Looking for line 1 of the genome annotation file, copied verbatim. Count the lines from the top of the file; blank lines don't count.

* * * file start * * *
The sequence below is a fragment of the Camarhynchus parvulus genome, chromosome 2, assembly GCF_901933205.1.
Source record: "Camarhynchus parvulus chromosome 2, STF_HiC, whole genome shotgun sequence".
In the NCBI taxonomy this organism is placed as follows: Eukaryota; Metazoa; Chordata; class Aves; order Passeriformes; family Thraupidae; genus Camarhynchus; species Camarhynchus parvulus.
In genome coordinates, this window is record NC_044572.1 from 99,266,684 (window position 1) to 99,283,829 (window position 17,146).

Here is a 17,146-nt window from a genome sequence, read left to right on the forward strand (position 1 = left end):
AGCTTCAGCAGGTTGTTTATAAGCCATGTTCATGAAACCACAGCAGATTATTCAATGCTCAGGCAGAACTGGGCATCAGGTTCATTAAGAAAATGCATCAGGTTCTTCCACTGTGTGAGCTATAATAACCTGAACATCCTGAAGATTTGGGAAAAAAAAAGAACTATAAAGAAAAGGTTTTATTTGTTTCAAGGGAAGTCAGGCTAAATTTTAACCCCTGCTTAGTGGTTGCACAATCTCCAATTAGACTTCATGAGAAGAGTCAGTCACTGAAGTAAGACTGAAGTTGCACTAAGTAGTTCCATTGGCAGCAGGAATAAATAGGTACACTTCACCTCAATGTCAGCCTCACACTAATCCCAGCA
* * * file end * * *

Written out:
The sequence below is a fragment of the Camarhynchus parvulus genome, chromosome 2, assembly GCF_901933205.1.